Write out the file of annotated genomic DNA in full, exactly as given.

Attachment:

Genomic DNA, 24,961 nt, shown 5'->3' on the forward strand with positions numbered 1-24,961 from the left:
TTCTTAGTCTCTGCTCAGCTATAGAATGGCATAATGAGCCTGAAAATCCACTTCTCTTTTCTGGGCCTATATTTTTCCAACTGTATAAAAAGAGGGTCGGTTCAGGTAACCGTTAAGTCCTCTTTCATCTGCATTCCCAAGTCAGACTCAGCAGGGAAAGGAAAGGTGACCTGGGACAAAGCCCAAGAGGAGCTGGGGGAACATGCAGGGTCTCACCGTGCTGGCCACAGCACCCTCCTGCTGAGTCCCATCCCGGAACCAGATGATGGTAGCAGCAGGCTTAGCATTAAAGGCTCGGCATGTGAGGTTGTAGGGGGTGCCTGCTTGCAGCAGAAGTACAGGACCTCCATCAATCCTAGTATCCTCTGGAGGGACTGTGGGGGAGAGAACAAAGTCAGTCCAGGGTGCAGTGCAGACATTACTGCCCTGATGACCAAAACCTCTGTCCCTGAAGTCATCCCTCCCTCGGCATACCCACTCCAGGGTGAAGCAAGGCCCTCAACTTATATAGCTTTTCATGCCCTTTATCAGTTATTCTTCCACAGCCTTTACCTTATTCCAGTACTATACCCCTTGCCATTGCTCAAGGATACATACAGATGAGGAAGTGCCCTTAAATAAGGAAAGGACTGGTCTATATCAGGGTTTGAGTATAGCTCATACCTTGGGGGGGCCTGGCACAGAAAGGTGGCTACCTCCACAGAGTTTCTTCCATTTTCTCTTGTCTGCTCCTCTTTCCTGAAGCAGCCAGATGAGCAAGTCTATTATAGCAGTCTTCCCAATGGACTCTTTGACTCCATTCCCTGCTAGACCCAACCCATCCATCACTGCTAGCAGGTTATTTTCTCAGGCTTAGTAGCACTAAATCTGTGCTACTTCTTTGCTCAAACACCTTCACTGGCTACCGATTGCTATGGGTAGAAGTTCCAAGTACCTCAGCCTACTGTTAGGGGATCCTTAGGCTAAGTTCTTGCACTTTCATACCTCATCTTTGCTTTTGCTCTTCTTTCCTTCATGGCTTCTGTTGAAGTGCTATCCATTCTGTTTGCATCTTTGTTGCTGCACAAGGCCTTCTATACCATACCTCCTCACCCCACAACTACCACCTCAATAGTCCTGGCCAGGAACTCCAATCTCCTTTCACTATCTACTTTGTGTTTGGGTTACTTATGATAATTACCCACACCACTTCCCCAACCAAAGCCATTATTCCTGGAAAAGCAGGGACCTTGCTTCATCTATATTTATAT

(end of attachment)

Genomic DNA, 24,961 nt, shown 5'->3' on the forward strand with positions numbered 1-24,961 from the left:
TTCTTAGTCTCTGCTCAGCTATAGAATGGCATAATGAGCCTGAAAATCCACTTCTCTTTTCTGGGCCTATATTTTTCCAACTGTATAAAAAGAGGGTCGGTTCAGGTAACCGTTAAGTCCTCTTTCATCTGCATTCCCAAGTCAGACTCAGCAGGGAAAGGAAAGGTGACCTGGGACAAAGCCCAAGAGGAGCTGGGGGAACATGCAGGGTCTCACCGTGCTGGCCACAGCACCCTCCTGCTGAGTCCCATCCCGGAACCAGATGATGGTAGCAGCAGGCTTAGCATTAAAGGCTCGGCATGTGAGGTTGTAGGGGGTGCCTGCTTGCAGCAGAAGTACAGGACCTCCATCAATCCTAGTATCCTCTGGAGGGACTGTGGGGGAGAGAACAAAGTCAGTCCAGGGTGCAGTGCAGACATTACTGCCCTGATGACCAAAACCTCTGTCCCTGAAGTCATCCCTCCCTCGGCATACCCACTCCAGGGTGAAGCAAGGCCCTCAACTTATATAGCTTTTCATGCCCTTTATCAGTTATTCTTCCACAGCCTTTACCTTATTCCAGTACTATACCCCTTGCCATTGCTCAAGGATACATACAGATGAGGAAGTGCCCTTAAATAAGGAAAGGACTGGTCTATATCAGGGTTTGAGTATAGCTCATACCTTGGGGGGGCCTGGCACAGAAAGGTGGCTACCTCCACAGAGTTTCTTCCATTTTCTCTTGTCTGCTCCTCTTTCCTGAAGCAGCCAGATGAGCAAGTCTATTATAGCAGTCTTCCCAATGGACTCTTTGACTCCATTCCCTGCTAGACCCAACCCATCCATCACTGCTAGCAGGTTATTTTCTCAGGCTTAGTAGCACTAAATCTGTGCTACTTCTTTGCTCAAACACCTTCACTGGCTACCGATTGCTATGGGTAGAAGTTCCAAGTACCTCAGCCTACTGTTAGGGGATCCTTAGGCTAAGTTCTTGCACTTTCATACCTCATCTTTGCTTTTGCTCTTCTTTCCTTCATGGCTTCTGTTGAAGTGCTATCCATTCTGTTTGCATCTTTGTTGCTGCACAAGGCCTTCTATACCATACCTCCTCACCCCACAACTACCACCTCAATAGTCCTGGCCAGGAACTCCAATCTCCTTTCACTATCTACTTTGTGTTTGGGTTACTTATGATAATTACCCACACCACTTCCCCAACCAAAGCCATTATTCCTGGAAAAGCAGGGACCTTGCTTCATCTATATTTATAT